by Jon (Updated on 2015-10-20)
Looking for our article on Gamepads (External Controllers)?
Detecting keyboard input works differently in Stencyl than it does in other systems. We use the notion of a an Control to make your keyboard controls flexible and easy to remap.
A Control is a name that you assign to an action in a game. For example, if we were designing a control scheme for a Mario game, it would look like this.
|Move Left||D-Pad (Left)|
|Move Right||D-Pad (Right)|
The same idea applies to Stencyl, through a game’s Controls Page. To set Controls, click the Settings button, shown below, to open that dialog.
Next, click the Controls button to view the Controls pane. From there, you tell us the name of the Control and the button it maps to.
Now, when you check whether a key is pressed, released or down, instead of checking directly on a certain key (such as spacebar), you check the state of the Control.
What if you decide to change your control scheme? You’d have to change it everywhere.
Note: To reduce the amount of setup, all Stencyl games come pre-shipped with a default set of controls (arrow keys, action 1, action 2). You’re free to edit them or delete them.
Mouse Input is detected through 3 different states.
Pressed and Released are one-off “events” - they fire once per that action, whereas “down” is a constant state that can be checked.
Mouse presses and releases can also be detected using the Click event (under Add Event > Input)
You can also grab the (x,y) location of the mouse on screen or any recent presses/releases.
Similarly, mouse input over an actor involves 4 different states.
Over Actor is our term for hovering the mouse over the actor.
Mouse presses and releases involving an actor can also be detected using the On Actor event (under Add Event > Input)
Sometimes, you want to hide the cursor or display a custom cursor. How do you do this?
To show or hide the cursor, use this block.
Exercise: How would you create a custom cursor? One method is to hide the cursor and create a dummy actor that continually follows the mouse but does not collide with anything.
To keep things simple for you, mouse input is equivalent to single-touch input. Read our Touch article for further details and examples on both single touch, multi touch and gestures.
Other mobile input topics are covered separately.
This example shows how to use the keyboard to implement a 4-way motion behavior. Up/Down/Left/Right are pre-defined controls that come with each game - they are not to be mixed up with the actual keys by the same name.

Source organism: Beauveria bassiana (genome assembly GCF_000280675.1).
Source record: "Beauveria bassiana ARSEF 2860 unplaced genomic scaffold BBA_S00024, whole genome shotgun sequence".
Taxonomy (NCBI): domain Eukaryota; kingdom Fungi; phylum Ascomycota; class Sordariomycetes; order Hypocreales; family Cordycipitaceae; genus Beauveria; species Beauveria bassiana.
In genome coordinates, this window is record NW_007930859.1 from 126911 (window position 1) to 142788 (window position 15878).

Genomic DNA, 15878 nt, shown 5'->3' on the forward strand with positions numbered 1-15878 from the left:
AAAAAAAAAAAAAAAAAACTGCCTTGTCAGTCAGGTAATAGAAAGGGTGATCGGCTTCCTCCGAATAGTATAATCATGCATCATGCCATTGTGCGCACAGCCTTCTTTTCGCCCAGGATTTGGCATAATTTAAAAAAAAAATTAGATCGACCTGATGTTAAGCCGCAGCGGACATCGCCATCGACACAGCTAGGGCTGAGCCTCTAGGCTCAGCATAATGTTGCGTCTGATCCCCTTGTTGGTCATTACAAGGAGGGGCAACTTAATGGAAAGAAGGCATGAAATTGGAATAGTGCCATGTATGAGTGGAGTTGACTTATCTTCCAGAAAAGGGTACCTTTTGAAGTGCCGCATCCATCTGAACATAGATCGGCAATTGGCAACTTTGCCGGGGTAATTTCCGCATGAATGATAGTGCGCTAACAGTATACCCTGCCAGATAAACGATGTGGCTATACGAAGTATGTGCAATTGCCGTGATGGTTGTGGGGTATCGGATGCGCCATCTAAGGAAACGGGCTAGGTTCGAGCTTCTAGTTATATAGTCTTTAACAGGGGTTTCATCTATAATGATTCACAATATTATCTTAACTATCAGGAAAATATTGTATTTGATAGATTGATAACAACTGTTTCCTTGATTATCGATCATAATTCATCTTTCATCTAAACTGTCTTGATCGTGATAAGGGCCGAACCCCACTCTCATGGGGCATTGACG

Note: This is just an exercise to get you familiar with the blocks. We already include a 4-way motion behavior with Stencyl if you need one.
Sometimes the player input is not limited to a specific set of keys. Instead, the player is expected to enter in text. For example...
To make this, you can use the when any key is pressed/released event for this kind of user input. Here is a brief example of a behavior that accepts user input and puts that into a text attribute.
Special keys such as ENTER and BACKSPACE do not map to characters. To check if these keys have been pressed, use the key code block instead. This block returns a unique number for each keyboard key.
It is best practice to compare the "key code" of the event with the "key code of [___]" block, rather than hardcoding the number directly. Like this.
For reference, the full list of key codes can be looked up here.
There is a subtle bug in our example code above. Can you spot it?
Hint: What happens if the text attribute has 0 characters?
Create a button that responds to Mouse controls but goes beyond just a one liner "when pressed, do something".
The button should work just like a regular button. Specifically, don’t register a button click unless the gesture was both started and completed on the button.
Note: Think of scenarios where simply detecting a release would be incorrect.
We include a block for simulating key presses and releases. It’s useful for creating on-screen buttons in mobile games that can act as if they were physical keyboard buttons.
It’s also useful for creating cutscenes - in-game sequences that the player does not control but watches, like a movie. Make a cutscene using this block.